# Voltage Cells in Parallel

## In this article, learn how to compute the output current and equivalent resistance of voltage cells connected in parallel.

An electrochemical power source is a device that uses an electrochemical reaction to produce electrical energy. An electrochemical power source serves as a backup power source of DC voltage for devices such as electronic intercoms, paging systems, and emergency lighting systems. The most basic type of electrochemical power source is a voltage cell. A voltage cell is a single unit that uses an electrochemical reaction to produce electrical energy. A battery is a group of connected voltage cells that uses an electrochemical reaction to produce electrical energy.

A cell is a unit that produces electricity at a fixed voltage and current level. The current produced by a battery is increased by connecting cells in parallel. When the positive terminal of one voltage cell is connected to the positive of another cell, and the two negative terminals are also connected together, the cells are said to be in parallel.

### Calculating Output Current

Consider two voltage cells connected in parallel, as illustrated in Figure 1(a). If each cell has a terminal voltage of exactly 1.5 V, the output voltage from the parallel combination is also 1.5 V.

E_{o} = E_{1} = E_{2} = E_{3} = ⋯

If each cell is capable of supplying a maximum current of 1 A, the total output current that can be drawn from the two-cell parallel combination is 2 A. Similarly, for three such cells in parallel, the maximum output current is three times the maximum current per cell. Of course, the actual output current still depends on the output voltage and the load resistance. As shown by Figure 1(b), neglecting cell internal resistances, the output current is,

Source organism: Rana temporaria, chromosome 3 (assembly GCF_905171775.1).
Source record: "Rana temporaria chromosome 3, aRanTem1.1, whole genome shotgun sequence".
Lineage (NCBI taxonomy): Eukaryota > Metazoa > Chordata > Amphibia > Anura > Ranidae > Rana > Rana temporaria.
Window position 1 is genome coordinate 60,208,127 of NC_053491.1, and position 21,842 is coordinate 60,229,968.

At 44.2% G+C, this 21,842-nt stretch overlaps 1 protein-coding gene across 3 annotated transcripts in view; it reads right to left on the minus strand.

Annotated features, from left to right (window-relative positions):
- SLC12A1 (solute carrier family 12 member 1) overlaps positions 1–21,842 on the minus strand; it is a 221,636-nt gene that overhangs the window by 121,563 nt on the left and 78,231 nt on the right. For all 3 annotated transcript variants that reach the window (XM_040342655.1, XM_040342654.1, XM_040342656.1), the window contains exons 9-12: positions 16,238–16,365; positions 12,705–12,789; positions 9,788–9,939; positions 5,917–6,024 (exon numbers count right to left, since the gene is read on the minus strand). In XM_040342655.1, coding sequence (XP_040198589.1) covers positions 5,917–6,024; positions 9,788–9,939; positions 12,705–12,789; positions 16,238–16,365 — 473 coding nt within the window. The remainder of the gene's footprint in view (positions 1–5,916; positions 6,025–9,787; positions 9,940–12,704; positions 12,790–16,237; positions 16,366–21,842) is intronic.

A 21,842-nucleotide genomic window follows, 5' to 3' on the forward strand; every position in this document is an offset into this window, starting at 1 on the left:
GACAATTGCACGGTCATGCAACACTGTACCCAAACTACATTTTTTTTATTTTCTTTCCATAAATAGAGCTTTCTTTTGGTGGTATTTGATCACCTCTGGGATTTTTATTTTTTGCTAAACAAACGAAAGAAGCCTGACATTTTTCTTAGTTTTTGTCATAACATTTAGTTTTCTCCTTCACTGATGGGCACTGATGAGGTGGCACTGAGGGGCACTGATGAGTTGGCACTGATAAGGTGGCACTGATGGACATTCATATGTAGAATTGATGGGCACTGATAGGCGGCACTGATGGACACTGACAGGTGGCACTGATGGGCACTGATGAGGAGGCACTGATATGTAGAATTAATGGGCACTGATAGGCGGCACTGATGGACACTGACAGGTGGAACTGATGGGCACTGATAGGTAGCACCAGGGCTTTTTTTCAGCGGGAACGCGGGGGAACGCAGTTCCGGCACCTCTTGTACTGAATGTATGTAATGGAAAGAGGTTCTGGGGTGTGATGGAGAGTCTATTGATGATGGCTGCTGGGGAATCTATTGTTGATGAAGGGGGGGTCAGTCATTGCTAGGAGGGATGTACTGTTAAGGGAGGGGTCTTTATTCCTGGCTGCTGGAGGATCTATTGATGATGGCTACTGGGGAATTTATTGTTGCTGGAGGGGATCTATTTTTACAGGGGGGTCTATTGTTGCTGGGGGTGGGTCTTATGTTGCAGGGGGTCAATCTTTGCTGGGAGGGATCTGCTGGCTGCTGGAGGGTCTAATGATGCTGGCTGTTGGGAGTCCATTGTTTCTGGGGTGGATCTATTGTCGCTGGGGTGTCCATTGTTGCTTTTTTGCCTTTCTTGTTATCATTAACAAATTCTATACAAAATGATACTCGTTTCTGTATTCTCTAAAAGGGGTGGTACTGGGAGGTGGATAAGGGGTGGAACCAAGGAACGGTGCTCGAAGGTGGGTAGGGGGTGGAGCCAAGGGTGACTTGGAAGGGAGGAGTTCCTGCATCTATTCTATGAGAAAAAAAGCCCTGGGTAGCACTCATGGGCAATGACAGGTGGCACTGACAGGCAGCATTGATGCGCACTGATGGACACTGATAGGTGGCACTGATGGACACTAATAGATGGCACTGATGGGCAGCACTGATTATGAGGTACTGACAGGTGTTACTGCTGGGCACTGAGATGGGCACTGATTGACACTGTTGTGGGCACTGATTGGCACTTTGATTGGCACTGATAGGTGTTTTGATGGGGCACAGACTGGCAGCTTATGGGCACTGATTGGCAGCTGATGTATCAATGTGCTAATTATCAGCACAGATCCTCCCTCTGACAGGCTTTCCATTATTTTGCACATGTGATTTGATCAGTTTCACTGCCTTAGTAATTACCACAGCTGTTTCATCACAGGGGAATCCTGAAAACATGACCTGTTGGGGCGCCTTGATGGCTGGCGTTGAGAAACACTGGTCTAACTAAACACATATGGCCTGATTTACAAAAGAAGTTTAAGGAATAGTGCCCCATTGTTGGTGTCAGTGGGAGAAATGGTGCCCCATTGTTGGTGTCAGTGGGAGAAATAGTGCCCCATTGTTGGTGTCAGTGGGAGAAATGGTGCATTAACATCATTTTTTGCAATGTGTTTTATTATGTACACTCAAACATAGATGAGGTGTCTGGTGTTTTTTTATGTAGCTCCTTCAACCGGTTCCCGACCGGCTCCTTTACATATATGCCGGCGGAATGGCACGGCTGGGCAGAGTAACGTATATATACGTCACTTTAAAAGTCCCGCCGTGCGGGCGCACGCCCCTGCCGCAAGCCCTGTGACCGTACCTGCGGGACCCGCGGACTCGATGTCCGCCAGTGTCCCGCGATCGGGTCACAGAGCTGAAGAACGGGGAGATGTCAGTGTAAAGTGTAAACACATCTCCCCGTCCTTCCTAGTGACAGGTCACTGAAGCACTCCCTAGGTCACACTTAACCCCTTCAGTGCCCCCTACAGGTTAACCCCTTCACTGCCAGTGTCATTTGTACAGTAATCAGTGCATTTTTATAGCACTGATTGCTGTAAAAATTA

\[I_{o}=\frac{E}{R_{L}}\]

But the output current I_{o} is the sum of the individual currents from each cell. Therefore,

I_{o} = I_{1} + I_{2} + I_{3} + ⋯ + I_{n} (1)

For the case of two identical 1.5 V cells in parallel supplying a load resistor of 5Ω (neglecting the internal resistances),

\[I_{o}=\frac{E_{C}}{R_{L}}=\frac{1.5V}{5\Omega}=0.3A\]

And

I_{1} = I_{2} = 0.15A

*(a) Two voltage cells connected in parallel*

*(b) Circuit diagram for two parallel-connected cells with a load resistor*

**Figure 1.** Parallel-connected cells give an output voltage equal to the terminal voltage of one cell and a maximum output current equal to the sum of the cell maximum current levels. Image used courtesy of Amna Ahmad

**Figure 1.**Parallel-connected cells give an output voltage equal to the terminal voltage of one cell and a maximum output current equal to the sum of the cell maximum current levels. Image used courtesy of Amna Ahmad

**Example.**

A 0.2Ω resistance is to be supplied from a parallel-connected battery of 2 V cells. If each cell can supply a maximum current of 0.5 A, determine the number of cells that should be connected in parallel. Assume the cell internal resistances to be negligible.

**Solution.**

\[I_{L}=\frac{E_{C}}{R_{L}}=\frac{2V}{0.2\Omega}=10A\]

Number of parallel cells

\[N_{P}=\frac{I_{L}}{current\,per\,cell}=\frac{10A}{0.5A}=20\]

### Equivalent Resistance of Parallel-connected Cells

In a group of parallel-connected cells, each cell can be represented by its equivalent circuit (E_{1}R_{s1}, E_{2}R_{s2}, etc.), as shown in Figure 2(a). The complete battery of cells can be represented by an equivalent circuit with a single source voltage (E) and a single source resistance (R_{s}) [Figure 2(b)]. E is the terminal voltage of each cell, and R_{s} equals the parallel combination of the cell internal resistances. For the case of two 1.5 V cells, each having an internal resistance of 0.1 Ω, the equivalent circuit has

E = E_{1} = E_{2} = 1.5V

And

\[R_{S}=R_{S1}||R_{S2}=\frac{0.1\Omega}{2}=0.05\Omega\]

For three identical cells in parallel, the internal resistance of one cell would be divided by three to find the internal resistance of the equivalent circuit,

\[R_{S}=R_{S1}||R_{S2}||R_{S3}=\frac{R_{S1}}{3}\,\,\,(2)\]